Rees Noren, Madeira Beach
Teaching is killing me, so I'm quitting | Column, May 18
No teach-able moments
Amen! Bianca Goolsby has graphically described the impossible conditions in which she is expected to teach. The violence, property destruction, sex, drugs and dangers she faces daily have caused her to become "short-tempered, authoritative, controlling and hardened." She doesn't even mention all the paperwork, documenting, interruptions and planning every teacher is expected to accomplish with a lack of resources and time. Now add teachers with guns to this mix. The legislators are clueless!
Nancy Martin, Zephyrhills
Not ready for real world
I also left teaching for many of the same reasons mentioned by the author. I was in a Title I school in Pinellas County. I had several defiant students whom the principal did not want to discipline. I taught high school and was unable to contact many of the parents because phones were disconnected. I had students cursing at me. We teachers had no support from the administration, whose primary job was to see that students graduated so the principals looked good. It did not matter that many students could not write a sentence or perform basic math.
I was a volunteer tutor at a local community college after I left teaching. I was shocked at the number of students who could still not write a sentence or do simple math problems. These students got into college because they had a high school diploma. They were in extreme need of remedial help. On the other hand, these students were trying very hard to succeed and I was happy to help them, yet I felt that they were mistreated by our education system because they were led to believe that they were ready for college.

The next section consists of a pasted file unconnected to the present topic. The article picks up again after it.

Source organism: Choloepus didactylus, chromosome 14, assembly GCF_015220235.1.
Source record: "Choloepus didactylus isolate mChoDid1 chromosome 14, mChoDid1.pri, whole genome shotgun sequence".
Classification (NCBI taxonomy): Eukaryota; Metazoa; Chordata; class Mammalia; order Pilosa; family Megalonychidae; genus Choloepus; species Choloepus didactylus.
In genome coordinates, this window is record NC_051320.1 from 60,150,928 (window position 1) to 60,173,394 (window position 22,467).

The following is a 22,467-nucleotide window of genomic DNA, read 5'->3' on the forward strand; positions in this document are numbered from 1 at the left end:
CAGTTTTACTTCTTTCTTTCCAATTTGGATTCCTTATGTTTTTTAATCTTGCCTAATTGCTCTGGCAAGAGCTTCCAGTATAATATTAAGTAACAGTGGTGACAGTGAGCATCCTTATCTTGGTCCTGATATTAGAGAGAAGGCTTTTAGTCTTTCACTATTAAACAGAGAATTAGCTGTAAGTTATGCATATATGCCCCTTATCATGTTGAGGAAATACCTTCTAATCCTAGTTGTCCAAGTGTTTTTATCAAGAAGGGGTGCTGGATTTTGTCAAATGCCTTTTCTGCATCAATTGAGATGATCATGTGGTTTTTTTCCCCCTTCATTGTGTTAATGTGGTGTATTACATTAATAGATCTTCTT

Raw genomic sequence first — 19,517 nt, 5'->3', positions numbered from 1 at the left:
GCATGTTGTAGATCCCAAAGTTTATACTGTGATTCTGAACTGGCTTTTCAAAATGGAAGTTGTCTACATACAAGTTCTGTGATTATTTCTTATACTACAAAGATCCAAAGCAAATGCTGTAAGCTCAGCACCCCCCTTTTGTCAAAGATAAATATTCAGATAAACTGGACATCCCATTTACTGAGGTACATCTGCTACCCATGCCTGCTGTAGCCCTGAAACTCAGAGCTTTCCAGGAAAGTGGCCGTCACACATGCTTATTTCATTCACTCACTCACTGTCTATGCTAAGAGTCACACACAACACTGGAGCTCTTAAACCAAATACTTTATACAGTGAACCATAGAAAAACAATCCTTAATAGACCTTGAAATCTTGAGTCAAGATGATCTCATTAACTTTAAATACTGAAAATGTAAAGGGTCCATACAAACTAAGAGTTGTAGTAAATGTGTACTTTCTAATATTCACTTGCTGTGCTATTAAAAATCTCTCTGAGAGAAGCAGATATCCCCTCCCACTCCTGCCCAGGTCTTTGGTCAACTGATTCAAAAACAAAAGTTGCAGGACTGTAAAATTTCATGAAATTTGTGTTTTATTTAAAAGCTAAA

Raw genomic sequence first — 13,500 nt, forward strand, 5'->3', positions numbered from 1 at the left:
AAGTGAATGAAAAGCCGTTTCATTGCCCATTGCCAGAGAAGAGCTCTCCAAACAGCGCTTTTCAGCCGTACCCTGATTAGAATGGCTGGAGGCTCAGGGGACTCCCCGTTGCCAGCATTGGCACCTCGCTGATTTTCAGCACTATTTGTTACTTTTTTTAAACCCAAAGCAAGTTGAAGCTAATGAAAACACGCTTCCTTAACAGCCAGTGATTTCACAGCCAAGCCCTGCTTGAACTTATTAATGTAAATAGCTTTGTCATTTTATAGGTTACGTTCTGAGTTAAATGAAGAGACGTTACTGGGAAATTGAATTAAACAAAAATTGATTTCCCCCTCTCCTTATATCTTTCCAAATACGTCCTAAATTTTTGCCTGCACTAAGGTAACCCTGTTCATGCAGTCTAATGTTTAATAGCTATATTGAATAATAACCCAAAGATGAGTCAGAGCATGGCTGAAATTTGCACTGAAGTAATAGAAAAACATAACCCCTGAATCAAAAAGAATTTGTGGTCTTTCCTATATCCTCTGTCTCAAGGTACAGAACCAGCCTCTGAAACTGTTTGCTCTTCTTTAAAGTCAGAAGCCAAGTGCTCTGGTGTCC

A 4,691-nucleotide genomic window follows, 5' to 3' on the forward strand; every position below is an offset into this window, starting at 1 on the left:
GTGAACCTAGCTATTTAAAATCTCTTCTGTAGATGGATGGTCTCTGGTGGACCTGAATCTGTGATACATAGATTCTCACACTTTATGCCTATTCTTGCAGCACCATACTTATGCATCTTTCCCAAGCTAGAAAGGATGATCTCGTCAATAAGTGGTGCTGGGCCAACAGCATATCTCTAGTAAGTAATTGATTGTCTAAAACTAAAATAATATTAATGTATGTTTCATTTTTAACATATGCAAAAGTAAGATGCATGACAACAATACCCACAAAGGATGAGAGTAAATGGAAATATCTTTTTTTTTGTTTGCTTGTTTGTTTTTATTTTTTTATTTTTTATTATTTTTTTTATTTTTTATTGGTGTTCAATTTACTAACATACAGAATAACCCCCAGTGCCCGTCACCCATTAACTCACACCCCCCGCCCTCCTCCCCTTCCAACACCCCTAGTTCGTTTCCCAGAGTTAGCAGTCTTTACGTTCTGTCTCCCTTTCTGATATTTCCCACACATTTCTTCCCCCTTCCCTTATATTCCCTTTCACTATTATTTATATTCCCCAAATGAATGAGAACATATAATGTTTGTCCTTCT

Few principals are willing to risk their careers by holding back under-performing students. I don't know what the solution is, but in Title I schools we need to realize that it takes a village to raise a child. I had parents or guardians who were working two jobs to support their families. Some of them could not come to conferences or did not have enough time to make sure their student was performing to expectations. They were good people and they falsely assumed that the schools are doing a good job of preparing their children.
Dave Hinz, Clearwater
Faculty has to pull together
Teacher Bianca Goolsby's resignation struck a nerve. I was a Chicago teacher for 35 years in a community with similar problems. I am not surprised by teacher attitudes toward non-white kids. I have never been too surprised by the attitude of many teachers. Plus, it is a great thing to have a helpful administrator who knows what is needed to improve school conditions. It is rare. A strong faculty, unburdened with busy work and useless meetings, and full of love, caring and personality can make a difference. I know this and how to do this because I watched it happen with reasonable success in the school where I taught.
Robert Clifford, Tarpon Springs